Scared for my life

Woke up this morning with severe headache, took the usual painkillers to no effect. Done my bp which was getting on the hich side 140/90 even though i take medication to keep it down. So phoned 111, who e-mail my doctors surgery to suggest I get seen within an hour. So no one comes and I start getting worse, bp is now 160/100, with irregular heart beat. So I phone 111 again as I start having a seizure, they say they are sending an ambulance. Then I get a phone call from ambulance control asking my wife if I have stopped shaking etc. Then suggest my doctor should deal with it, and they were going to contact my doctor. All this was 6 hours ago and no one has been. I still have severe headache and feel very anxious. I live out in the countryside and can’t drive. I now feel even more anxious about my condition than ever…

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Call a neighbor or somebody and get a drive to the hospital!


The headaches are so frightening. I’m no expert, but when my avm ruptured the headache was unbearable and I had some other symptoms. In my case my legs were wobbly and I was dizzy.
Keep us posted. I hope it ends up being a false alarm, but definitely get it checked out

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Mickeboy, hope you’re doing better. I had a year or so ago tremendous headaches so bad that I thought it was another bleed. But after MRI/CT scan, the doc suggested they were microbleeds possibly:

Not saying that’s what you have/had but that is a thing. Definitely follow up with your doctor!


You’re definitely having a hell of a time!

I agree with Mike: if you’ve got a neighbour who will help, definitely enlist help next time. Otherwise if I started going into a fit, I’d be getting someone dialling 999 not 111.

I am astounded, if that helps.

Very best wishes,


I think just given the scenario you described, there were a multitude of problems on all sides (yours and theirs). I know the great majority of people prefer to be polite and patient. BUT sometimes the need to raise hell arises. From your description, that time was when you first called for help. Never wait for someone to help, get someone to help you now. As for the parties that you called for help that didn’t even try to help you, they should be now looking for new work. I don’t want to sound to bossy, but hey it’s your life, protect it.

Mick: I totally agree with LESR! Don’t wait for help to eventually arrive. Enlist somebody, a neighbor, a friend, or even the Police to help you as soon as you need it. I’m so sorry you had to go through this awful ordeal alone. My best to you.

Sharon D…

Thanks for all your replies 111 actually phoned back and sent an ambulance, which arrived within 15 minutes. I am feeling a bit better and was suffering a failed weening. I am taking 500mg of phenytoin and doctors wanting to get me on lamotrigine, which they were doing by starting the new one, whilst still taking the phenytoin. Then upping one and downing the other. But it seems it didn’t work and gave me a seizure, high and low blood pressure, irregular heart beat and even more severe headaches. Thanks for all your support and next time it is definitly 999!!!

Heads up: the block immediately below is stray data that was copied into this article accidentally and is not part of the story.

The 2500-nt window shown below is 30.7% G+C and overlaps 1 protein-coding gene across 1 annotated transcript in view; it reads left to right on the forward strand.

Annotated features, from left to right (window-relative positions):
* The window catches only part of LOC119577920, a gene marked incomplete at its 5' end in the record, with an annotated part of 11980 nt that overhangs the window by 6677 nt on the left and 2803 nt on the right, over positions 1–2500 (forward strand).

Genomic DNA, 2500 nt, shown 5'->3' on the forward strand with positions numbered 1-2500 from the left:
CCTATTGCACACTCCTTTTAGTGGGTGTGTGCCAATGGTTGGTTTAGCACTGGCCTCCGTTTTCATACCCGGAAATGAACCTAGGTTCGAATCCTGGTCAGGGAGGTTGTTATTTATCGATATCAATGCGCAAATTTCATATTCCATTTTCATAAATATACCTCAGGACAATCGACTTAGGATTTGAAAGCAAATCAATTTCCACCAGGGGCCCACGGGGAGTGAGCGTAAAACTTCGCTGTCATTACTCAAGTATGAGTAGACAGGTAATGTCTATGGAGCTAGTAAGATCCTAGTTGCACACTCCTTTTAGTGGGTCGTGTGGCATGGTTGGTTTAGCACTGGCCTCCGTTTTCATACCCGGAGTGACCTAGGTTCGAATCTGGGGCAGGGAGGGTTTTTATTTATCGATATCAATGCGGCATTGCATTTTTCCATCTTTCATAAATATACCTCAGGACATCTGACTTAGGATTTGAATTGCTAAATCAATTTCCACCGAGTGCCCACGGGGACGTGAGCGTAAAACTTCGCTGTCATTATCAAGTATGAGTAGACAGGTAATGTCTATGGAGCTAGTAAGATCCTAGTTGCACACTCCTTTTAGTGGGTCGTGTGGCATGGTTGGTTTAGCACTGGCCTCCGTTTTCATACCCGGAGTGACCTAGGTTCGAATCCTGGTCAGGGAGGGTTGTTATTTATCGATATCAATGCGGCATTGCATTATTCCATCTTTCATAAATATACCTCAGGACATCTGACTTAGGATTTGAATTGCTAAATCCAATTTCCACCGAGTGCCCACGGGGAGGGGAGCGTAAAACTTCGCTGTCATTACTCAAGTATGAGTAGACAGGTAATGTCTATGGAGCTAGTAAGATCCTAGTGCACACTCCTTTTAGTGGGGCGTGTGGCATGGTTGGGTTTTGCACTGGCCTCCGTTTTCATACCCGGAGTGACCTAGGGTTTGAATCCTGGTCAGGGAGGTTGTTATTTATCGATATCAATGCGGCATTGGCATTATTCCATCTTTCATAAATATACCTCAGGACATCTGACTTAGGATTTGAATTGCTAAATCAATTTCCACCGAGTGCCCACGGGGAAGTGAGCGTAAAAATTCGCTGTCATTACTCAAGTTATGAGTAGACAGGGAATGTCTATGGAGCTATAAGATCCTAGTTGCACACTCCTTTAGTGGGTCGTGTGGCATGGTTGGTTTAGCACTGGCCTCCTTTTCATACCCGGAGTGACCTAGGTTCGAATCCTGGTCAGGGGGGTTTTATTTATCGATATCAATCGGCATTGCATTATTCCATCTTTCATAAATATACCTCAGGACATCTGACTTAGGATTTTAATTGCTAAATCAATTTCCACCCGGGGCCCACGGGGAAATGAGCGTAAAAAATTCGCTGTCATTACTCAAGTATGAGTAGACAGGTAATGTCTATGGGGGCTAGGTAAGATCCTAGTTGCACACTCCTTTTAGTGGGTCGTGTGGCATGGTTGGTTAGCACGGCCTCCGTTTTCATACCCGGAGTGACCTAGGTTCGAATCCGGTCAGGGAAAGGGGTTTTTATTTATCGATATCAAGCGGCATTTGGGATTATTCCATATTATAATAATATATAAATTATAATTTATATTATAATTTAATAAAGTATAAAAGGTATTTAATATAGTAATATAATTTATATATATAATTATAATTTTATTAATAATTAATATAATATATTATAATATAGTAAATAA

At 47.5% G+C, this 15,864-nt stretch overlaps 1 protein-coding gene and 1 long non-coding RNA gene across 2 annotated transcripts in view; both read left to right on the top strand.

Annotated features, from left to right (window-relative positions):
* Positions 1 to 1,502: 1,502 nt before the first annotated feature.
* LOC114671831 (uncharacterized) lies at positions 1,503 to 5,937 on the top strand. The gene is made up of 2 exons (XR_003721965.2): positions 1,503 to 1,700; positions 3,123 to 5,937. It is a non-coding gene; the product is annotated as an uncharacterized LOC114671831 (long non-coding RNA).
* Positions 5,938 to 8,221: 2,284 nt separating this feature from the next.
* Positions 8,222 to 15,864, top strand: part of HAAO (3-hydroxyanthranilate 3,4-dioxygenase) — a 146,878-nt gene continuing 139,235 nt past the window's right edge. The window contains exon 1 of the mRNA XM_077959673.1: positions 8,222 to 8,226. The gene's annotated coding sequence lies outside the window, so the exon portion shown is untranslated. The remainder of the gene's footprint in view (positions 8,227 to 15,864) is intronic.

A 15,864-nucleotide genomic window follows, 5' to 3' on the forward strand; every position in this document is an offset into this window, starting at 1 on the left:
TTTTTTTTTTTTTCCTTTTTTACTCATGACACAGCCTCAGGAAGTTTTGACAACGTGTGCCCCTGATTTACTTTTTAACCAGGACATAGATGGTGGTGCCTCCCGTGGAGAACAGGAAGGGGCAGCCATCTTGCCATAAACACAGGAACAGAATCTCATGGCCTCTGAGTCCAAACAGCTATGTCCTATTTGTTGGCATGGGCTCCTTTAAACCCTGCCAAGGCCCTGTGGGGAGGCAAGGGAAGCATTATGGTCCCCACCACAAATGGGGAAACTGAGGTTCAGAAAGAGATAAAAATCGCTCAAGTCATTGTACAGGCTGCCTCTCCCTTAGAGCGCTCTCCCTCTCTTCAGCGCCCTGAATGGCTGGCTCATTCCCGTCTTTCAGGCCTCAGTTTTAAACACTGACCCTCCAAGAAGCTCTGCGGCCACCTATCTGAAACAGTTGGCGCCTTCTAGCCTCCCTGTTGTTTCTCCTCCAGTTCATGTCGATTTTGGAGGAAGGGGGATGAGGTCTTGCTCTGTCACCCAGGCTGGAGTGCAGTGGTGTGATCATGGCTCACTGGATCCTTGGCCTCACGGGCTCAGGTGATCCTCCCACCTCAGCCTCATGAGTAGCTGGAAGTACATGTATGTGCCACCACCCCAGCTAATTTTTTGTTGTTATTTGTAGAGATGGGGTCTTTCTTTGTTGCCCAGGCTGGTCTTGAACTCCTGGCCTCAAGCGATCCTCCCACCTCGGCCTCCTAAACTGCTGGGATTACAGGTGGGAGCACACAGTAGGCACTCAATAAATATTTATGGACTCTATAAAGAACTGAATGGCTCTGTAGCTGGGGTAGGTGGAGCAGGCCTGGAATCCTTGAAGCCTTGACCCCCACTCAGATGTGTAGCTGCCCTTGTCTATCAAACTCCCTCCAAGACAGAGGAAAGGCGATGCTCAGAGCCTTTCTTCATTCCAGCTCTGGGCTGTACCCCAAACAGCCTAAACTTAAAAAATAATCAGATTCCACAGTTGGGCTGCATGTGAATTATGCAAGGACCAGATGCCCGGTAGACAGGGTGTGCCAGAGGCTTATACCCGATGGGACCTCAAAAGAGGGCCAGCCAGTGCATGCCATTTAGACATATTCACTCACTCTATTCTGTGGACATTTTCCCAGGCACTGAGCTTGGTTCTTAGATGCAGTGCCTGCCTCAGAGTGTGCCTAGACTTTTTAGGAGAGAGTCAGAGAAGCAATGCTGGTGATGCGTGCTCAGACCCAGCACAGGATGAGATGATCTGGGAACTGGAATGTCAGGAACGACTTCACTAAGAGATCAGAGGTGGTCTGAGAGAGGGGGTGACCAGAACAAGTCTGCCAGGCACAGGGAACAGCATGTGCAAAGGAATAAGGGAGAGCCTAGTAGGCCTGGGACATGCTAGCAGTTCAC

I am so glad you are doing better and that the cause was determined and apparently fixable! I just wanted to mention for the record that I had a sort-of similar thing happen a few weeks after I went home from the hospital after the brain bleed and embolization.

What happened with me, I developed a headache, really fast heart rate, and alarmingly high blood pressure, like 190/110 in spite of fairly aggressive blood pressure medication. I got a neighbor to drive me to the hospital since my husband wasn’t home, and I got the fast track admitting, believe me! Imaging showed no bleeding and they got my BP down and I was admitted overnight.

They did find a cause for my symptoms - I was having a thyroid storm. About six months before my stroke, I’d had a complete thyroidectomy (benign, but due to previous cancer radiation it was not pretty). I was still in the course of getting my Synthroid doses calibrated when I was hospitalized for a month after the stroke. In fact, about a week before the stroke, I tested quite low. (And by “low” I mean that the dose was too low, not the TSH test, which is high if you’re low and vice-versa.)

While I was hospitalized after the stroke, I was getting my thyroid medication every morning and I was tested once or twice to make sure I remained in range. But they were actually pretty inconsistent about when and how I got the medication. At home, I take it by itself first thing in the morning, and then wait an hour or two before I get up and have breakfast and my heart medication. But in the hospital, they’d have me take it with other medications, including the antacid they’d make everyone take even though I absolutely didn’t need it, and sometimes it would be late and I’d have to eat right away before physical therapy started.

Back at home, I went back to my normal way of taking it, alone and without food. That apparently increased the absorption rate quite dramatically and it got high enough that I became symptomatic.

Easy fix, but boy was that a scary evening when I thought I was having another stroke.